Ideally banks should only profit when the projects they finance have profited, and the RBA does more to undermine that principle every 3 months with its absurdly below-currency-devaluation interest rate than anything I’ve heard about the BBSW. If they want to stamp out the rigging of lending rates that cause other people to lose money, they should start at the top.

  19. @Colonel Crispin Berka

    Imagine for the moment that the market price of widgets is $1.00 and you are the seller and I am the buyer.

    You and I agree that I will buy 10 widgets from you at the prevailing price at exactly 2.00.00pm on Wednesday.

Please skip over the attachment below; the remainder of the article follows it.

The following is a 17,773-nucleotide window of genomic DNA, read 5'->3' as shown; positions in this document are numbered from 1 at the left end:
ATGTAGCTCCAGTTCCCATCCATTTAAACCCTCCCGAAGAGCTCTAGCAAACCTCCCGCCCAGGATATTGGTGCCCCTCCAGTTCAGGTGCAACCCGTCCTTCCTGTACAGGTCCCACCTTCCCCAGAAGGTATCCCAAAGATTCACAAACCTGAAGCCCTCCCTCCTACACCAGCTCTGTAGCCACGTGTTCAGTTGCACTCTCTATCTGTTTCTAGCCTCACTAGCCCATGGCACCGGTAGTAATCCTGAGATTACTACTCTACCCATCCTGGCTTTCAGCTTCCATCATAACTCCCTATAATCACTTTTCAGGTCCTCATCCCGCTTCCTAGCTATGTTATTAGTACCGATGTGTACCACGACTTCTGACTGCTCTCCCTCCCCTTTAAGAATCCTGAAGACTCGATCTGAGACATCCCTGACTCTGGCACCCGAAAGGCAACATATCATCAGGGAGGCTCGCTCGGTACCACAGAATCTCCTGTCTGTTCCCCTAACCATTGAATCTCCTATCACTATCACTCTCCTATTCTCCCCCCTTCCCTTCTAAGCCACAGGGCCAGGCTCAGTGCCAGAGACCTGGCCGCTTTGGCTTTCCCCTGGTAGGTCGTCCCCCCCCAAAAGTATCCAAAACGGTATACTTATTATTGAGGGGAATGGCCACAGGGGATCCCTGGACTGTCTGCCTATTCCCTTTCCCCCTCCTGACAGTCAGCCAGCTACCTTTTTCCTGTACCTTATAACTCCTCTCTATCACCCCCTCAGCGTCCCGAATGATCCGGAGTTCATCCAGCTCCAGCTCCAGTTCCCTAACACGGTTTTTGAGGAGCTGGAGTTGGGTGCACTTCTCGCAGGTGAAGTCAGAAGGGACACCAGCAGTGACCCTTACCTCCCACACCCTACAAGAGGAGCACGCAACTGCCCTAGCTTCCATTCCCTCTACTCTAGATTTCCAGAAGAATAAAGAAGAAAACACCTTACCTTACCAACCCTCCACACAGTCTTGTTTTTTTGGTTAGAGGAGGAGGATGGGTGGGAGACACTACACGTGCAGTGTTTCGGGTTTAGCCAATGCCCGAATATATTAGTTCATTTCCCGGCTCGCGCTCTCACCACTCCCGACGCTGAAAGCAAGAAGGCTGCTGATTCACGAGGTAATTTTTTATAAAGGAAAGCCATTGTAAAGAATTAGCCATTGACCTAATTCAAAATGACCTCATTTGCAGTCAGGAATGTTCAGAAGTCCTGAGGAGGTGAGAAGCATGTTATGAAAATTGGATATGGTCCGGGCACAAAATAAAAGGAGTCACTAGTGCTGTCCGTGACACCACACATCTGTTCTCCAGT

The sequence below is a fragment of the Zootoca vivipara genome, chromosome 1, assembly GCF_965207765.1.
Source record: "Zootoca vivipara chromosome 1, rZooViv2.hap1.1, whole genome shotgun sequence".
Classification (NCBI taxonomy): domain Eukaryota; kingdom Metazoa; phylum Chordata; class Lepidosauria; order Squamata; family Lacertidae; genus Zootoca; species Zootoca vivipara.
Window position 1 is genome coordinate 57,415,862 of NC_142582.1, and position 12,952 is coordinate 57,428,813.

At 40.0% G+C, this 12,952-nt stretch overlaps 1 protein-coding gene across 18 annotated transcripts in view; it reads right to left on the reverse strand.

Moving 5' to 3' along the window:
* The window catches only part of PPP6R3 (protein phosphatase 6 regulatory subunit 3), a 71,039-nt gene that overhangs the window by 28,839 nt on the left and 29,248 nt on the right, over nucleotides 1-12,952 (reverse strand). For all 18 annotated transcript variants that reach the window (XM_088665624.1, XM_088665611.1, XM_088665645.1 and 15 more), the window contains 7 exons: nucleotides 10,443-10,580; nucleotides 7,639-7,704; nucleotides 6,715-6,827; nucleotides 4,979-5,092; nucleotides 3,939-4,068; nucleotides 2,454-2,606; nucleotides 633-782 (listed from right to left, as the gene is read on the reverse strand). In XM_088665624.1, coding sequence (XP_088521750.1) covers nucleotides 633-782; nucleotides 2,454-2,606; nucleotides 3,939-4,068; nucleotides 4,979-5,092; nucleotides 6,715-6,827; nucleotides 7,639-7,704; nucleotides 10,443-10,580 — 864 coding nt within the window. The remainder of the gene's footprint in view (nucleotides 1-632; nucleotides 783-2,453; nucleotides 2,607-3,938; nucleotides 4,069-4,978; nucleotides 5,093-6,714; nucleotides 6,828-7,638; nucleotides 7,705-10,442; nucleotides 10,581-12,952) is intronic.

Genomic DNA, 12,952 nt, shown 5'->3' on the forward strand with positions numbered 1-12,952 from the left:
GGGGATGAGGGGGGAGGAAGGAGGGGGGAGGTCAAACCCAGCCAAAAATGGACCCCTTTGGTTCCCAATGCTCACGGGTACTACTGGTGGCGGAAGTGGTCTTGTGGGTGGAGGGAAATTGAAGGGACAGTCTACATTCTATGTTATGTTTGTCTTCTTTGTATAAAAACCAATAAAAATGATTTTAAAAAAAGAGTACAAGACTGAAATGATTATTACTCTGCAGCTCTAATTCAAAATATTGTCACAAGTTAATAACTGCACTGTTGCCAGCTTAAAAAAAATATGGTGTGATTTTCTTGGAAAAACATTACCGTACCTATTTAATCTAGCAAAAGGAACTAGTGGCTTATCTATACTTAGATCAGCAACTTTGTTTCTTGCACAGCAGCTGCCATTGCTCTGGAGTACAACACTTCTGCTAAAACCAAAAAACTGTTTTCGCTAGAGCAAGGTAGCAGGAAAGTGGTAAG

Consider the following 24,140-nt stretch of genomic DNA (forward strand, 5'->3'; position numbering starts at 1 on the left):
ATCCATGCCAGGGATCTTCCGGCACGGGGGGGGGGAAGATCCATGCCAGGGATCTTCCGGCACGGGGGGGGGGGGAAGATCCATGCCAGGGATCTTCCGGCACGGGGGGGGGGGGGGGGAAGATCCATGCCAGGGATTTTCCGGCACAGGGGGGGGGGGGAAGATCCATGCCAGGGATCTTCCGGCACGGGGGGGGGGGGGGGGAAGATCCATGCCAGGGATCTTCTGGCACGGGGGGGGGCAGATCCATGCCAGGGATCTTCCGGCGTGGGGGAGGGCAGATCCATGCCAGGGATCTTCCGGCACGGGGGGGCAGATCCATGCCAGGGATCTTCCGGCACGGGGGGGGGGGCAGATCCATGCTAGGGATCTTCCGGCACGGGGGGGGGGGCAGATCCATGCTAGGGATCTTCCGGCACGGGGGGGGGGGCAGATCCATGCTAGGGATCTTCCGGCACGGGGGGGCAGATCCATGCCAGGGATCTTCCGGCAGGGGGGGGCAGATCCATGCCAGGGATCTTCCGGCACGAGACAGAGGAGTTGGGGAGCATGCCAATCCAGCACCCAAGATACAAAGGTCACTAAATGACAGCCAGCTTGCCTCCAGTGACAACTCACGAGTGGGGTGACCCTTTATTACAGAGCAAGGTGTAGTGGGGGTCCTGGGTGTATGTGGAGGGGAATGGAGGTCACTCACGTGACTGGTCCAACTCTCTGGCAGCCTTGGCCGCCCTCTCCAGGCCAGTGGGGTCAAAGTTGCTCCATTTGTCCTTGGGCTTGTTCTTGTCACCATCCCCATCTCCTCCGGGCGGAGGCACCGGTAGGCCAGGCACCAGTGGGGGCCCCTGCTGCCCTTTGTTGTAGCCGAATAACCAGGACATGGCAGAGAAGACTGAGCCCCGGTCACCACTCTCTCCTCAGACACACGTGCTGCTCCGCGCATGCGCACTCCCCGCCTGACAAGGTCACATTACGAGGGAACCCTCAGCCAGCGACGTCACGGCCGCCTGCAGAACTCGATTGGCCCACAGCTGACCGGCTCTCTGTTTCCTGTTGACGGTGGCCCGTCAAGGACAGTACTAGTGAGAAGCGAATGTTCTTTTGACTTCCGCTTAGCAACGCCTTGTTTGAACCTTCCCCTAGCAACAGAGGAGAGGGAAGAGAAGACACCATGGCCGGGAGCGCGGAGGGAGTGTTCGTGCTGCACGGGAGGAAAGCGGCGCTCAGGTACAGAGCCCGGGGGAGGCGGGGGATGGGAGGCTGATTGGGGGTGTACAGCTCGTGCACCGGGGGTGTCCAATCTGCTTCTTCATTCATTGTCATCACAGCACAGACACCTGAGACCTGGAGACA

At 1.59.59pm the price was $1.00 and at 2.00.01pm the price was $1.00. But you, because of your special powers could influence the price that was as 2.00.00pm to be $1.02. I have thus paid an extra $0.20 to you than would have been otherwise.


    The BB in BBSW stands for Bank Bill. This is the rate at which the banks borrow from the market. Investors (eg punters such as fixed income funds) agree to lend to the banks at prevailing BBSW. They agree to deal in the morning at the price that is spit out at the end of the day. If bank pushes price down, they get cheaper money and the investor gets less interest.

    There are plenty of other scenarios, but TAFKAS assumes you get the gist.